Back when I was in my tadpole years (age 29-34), and I was breaking my psyche down into the little component bits, attempting to rearrange them, trying out new formations and configurations, etc., I was forced to confront the age-old psychological & philosophical question of nature vs. nurture. How much of “who I was” was a result of genetic coding and how much of it was the environment in which I was raised?
Yet for me, there was a third variable. How much could awareness of who I was (regardless of nature or nurture) allow me to overcome the “programming” inside and create different outcomes? In short, how much would awareness give me choice?
Today was a good test of that conundrum.
By nature, I’m smart, but an analytical introvert (AI). And as an AI, I distrust others by instinct, don’t like relying on others for things, and generally would rather do without something than ask for it from someone else who could just as easily say no as yes.
By nurture, I’m a pessimist, routinely suspicious of others and the fickle finger of fate. One of my brothers is like that — he feels like everyone is out to get him, government and business will always screw the little guy, and at the smallest sign of failure, he assumes the sky is going to fall. I don’t have it quite as bad, but I do sense it from time to time clouding my approaches to certain things.
By choice, I try to choose optimism for outcomes, I try to rely on others even if my instincts tell me not to do so, and I ask even when I could easily presuppose a “no”. Each day is a daily struggle to choose to fight my instincts, some days are more successful than others.
So here’s the scenario…we bought all our kitchen pieces for our renovation back in August / September. There were a couple of reconfigs in there, so some changes to design and approach, and some more pieces in October. When all was said and done, we had some shelves, cupboard doors, and some drawer fronts left over. In short, a bunch of unopened and opened packages, maybe 20 in all. Andrea and I finished the reorganization in early January, and we still had about 15 packages left over, of which 12 were unopened.
Now here’s the rub with Ikea — their general return policy is 90 days. After that, it’s a bit discretionary, but you need the receipt regardless. I talked to the kitchen people, they said it would be at the discretion of the Returning officer, but “worth a shot”. My nature worked against me for a bit, partly because I could go ask at the desk, or I could take everything with me and ask, or I could just presuppose a negative outcome and do nothing. Paralysis by analysis.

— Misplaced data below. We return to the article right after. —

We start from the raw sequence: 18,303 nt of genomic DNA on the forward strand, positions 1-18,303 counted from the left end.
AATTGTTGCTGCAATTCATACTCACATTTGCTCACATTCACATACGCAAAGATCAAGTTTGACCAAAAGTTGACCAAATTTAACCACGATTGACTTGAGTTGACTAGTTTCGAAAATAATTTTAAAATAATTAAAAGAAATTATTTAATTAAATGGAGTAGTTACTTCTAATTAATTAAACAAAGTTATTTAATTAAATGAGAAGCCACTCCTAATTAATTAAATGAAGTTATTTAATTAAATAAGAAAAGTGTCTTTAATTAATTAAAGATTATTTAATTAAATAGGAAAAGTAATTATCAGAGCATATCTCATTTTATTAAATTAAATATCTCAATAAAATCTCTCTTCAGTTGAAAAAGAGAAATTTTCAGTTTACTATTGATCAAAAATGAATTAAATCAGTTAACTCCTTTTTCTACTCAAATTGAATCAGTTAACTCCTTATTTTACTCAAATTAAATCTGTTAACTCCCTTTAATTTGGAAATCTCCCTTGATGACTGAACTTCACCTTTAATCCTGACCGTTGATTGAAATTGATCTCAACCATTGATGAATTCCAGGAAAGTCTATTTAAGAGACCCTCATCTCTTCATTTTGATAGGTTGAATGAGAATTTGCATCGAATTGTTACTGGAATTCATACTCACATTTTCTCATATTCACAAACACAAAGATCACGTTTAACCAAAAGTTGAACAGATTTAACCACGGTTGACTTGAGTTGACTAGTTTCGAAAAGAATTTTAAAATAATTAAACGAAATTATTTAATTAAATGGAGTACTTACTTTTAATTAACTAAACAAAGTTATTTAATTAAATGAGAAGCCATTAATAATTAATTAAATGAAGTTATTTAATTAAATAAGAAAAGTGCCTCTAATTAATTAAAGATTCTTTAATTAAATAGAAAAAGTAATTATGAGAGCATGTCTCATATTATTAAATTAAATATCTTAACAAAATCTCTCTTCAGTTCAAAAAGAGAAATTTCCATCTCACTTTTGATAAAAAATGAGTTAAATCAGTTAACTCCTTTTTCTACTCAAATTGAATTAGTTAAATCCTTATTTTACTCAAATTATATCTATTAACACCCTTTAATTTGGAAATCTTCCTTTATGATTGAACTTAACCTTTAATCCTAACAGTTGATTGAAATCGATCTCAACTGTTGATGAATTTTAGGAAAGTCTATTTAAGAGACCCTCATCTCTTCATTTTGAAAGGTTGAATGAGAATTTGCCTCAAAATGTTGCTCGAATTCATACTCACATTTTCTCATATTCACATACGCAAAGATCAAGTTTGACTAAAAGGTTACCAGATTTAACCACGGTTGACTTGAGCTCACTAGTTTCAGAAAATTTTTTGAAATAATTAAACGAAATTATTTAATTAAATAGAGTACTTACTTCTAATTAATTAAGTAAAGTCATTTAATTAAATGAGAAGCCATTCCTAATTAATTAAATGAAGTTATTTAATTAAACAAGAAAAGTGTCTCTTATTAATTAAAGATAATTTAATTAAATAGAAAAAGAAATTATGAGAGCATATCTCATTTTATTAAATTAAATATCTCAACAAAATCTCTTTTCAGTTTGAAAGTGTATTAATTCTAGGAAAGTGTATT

Two weeks of leave in February put me back in control of my life, and so I was more motivated to do something about it, and my wife gave me a small kick in the pants today too. So, while Jacob and Andrea went tobogganing, I took the 12 unopened packages over to Ikea. A choice that goes against both nature and nurture.
Now I know lots of things about negotiating techniques, how to do it from strength, how to do it from weakness, how to impose my will through aggression, etc. Most of them are distasteful, manipulative. And if I’m going to “choose” to be someone I’m not, that isn’t the guy. So I decided I would leave the stuff in the car, go up, be completely transparent, tell them I expected a “no” but wanted to ask anyway, no pressure, just a conversation. They said yes, sure, bring it on up. Small hesitation, not much. Now Ikea is known for better-than-average return policies, but still, this is six months later. Would have to be store credit, which is fine with me (we have a small list of three shelving units we or rather I want anyway).
Back downstairs, loaded up, upstairs, different woman, a little grumpy, and so she wants the receipts and some ID, and onward. I said I wasn’t sure what it would show up as on the receipts as the name on the box didn’t seem to match the receipt names, but maybe I was looking in the wrong place. No worries, she scanned the receipts, and then scanned each of the 12 items. None of the items matched my receipts i.e. I’d brought all the receipts I had set aside, but apparently missed some in my paper tracking. Crap. One rule they have is you need the receipts. So I figure I’m going back home, blah blah blah, my nurture side telling me the likely outcome.
Nope, she waived it, gave me a store credit for all of it, signed a receipt, all done. No muss, no fuss, and $500 back in my pocket. Because I fought against nature and nurture. Now, of course the success this time won’t make any difference next time, I’ll still have to fight. But it’s nice to see the choice side win so clearly once in awhile.
Thanks Ikea, Andrea, and the fickle finger of fate that pointed good luck in my direction today.